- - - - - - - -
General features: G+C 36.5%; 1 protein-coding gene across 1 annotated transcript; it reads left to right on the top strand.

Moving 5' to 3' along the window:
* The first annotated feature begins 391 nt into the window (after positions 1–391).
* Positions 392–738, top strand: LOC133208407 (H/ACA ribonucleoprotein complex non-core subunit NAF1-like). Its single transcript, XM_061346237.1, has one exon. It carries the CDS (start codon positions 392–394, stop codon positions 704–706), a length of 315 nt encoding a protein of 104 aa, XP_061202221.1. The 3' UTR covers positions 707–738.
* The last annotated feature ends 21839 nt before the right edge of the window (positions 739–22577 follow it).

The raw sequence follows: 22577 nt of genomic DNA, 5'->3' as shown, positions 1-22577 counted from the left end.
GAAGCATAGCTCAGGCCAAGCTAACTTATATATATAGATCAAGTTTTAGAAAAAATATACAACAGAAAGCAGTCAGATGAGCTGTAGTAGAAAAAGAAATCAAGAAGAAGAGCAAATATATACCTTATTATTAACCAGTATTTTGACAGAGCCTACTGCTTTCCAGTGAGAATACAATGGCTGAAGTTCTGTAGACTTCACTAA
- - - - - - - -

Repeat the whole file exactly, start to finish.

General features: G+C 36.5%; 1 protein-coding gene across 1 annotated transcript; it reads left to right on the top strand.

Moving 5' to 3' along the window:
* The first annotated feature begins 391 nt into the window (after positions 1–391).
* Positions 392–738, top strand: LOC133208407 (H/ACA ribonucleoprotein complex non-core subunit NAF1-like). Its single transcript, XM_061346237.1, has one exon. It carries the CDS (start codon positions 392–394, stop codon positions 704–706), a length of 315 nt encoding a protein of 104 aa, XP_061202221.1. The 3' UTR covers positions 707–738.
* The last annotated feature ends 21839 nt before the right edge of the window (positions 739–22577 follow it).

The raw sequence follows: 22577 nt of genomic DNA, 5'->3' as shown, positions 1-22577 counted from the left end.
GAAGCATAGCTCAGGCCAAGCTAACTTATATATATAGATCAAGTTTTAGAAAAAATATACAACAGAAAGCAGTCAGATGAGCTGTAGTAGAAAAAGAAATCAAGAAGAAGAGCAAATATATACCTTATTATTAACCAGTATTTTGACAGAGCCTACTGCTTTCCAGTGAGAATACAATGGCTGAAGTTCTGTAGACTTCACTAA